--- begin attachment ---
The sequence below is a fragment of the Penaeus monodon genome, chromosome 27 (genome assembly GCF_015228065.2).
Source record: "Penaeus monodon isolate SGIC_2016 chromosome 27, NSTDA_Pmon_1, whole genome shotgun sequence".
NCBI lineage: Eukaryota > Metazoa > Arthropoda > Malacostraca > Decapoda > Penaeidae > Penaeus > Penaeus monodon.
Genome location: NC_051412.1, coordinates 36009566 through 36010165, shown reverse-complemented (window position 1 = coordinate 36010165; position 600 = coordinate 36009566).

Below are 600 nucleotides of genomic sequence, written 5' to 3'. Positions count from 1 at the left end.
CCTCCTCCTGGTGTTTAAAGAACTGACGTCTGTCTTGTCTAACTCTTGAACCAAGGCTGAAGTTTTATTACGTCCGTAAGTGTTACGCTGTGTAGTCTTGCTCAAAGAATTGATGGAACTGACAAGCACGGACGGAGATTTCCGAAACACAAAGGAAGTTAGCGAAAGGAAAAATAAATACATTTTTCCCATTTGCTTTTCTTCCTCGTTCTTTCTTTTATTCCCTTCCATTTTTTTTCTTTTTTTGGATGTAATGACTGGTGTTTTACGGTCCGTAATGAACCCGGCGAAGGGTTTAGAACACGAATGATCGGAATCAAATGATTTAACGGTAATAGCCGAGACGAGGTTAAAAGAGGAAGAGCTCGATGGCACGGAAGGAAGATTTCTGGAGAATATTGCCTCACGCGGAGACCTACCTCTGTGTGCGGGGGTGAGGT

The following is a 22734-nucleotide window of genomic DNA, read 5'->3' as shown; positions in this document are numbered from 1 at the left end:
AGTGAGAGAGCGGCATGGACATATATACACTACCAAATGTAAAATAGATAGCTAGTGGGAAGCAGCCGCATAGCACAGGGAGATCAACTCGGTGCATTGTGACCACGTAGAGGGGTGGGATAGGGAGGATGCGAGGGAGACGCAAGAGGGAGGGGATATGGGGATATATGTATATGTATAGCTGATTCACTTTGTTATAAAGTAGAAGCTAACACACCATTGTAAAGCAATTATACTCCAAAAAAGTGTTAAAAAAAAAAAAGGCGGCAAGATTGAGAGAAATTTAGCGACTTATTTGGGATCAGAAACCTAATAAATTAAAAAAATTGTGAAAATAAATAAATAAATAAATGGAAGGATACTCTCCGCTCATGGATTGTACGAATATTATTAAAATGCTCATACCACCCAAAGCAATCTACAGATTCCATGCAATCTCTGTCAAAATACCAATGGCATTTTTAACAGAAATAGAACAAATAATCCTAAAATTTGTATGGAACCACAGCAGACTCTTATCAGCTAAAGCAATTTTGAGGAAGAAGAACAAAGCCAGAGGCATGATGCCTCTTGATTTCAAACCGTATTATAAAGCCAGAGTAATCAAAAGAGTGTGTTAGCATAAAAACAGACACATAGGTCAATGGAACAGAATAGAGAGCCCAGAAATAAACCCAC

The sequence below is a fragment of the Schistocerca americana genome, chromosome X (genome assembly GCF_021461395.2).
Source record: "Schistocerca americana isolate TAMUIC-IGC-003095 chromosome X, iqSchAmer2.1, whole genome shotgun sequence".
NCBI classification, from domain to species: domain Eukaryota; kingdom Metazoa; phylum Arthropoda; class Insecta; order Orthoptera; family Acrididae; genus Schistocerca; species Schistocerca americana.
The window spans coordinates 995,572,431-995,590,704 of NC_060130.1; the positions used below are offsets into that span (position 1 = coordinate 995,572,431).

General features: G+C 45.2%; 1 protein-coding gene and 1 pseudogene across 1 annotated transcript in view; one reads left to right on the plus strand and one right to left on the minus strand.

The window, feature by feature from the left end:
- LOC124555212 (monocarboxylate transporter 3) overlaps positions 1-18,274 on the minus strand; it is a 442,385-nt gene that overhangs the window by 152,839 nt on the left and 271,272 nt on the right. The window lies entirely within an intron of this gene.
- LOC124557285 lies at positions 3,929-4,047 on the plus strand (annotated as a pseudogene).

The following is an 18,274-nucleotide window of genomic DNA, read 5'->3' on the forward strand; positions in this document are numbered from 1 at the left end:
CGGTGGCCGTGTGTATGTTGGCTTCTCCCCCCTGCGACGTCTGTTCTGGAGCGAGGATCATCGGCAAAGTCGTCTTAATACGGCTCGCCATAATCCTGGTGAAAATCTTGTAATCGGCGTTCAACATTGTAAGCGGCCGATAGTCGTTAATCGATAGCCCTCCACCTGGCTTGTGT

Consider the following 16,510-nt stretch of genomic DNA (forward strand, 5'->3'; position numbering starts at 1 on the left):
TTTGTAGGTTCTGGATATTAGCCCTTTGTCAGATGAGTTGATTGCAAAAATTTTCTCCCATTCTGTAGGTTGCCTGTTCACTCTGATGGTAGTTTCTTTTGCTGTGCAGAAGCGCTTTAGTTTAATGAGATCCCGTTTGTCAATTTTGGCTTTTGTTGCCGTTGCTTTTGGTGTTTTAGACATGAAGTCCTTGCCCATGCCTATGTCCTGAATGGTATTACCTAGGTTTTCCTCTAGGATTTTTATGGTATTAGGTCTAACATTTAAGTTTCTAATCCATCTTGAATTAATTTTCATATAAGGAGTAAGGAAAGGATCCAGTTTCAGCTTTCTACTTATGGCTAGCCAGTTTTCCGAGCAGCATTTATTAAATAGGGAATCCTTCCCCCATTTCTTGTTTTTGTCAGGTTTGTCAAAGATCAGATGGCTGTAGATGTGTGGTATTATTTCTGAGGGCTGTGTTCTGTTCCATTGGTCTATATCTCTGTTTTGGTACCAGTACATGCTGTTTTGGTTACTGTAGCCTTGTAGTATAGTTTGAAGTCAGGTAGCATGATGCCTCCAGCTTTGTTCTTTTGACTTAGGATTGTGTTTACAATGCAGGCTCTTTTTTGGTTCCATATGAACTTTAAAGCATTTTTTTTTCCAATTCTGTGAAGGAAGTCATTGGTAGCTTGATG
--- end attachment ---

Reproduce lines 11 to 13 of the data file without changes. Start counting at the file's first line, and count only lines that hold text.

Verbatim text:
NCBI classification, from domain to species: domain Eukaryota; kingdom Metazoa; phylum Arthropoda; class Insecta; order Orthoptera; family Acrididae; genus Schistocerca; species Schistocerca americana.
The window spans coordinates 995,572,431-995,590,704 of NC_060130.1; the positions used below are offsets into that span (position 1 = coordinate 995,572,431).

General features: G+C 45.2%; 1 protein-coding gene and 1 pseudogene across 1 annotated transcript in view; one reads left to right on the plus strand and one right to left on the minus strand.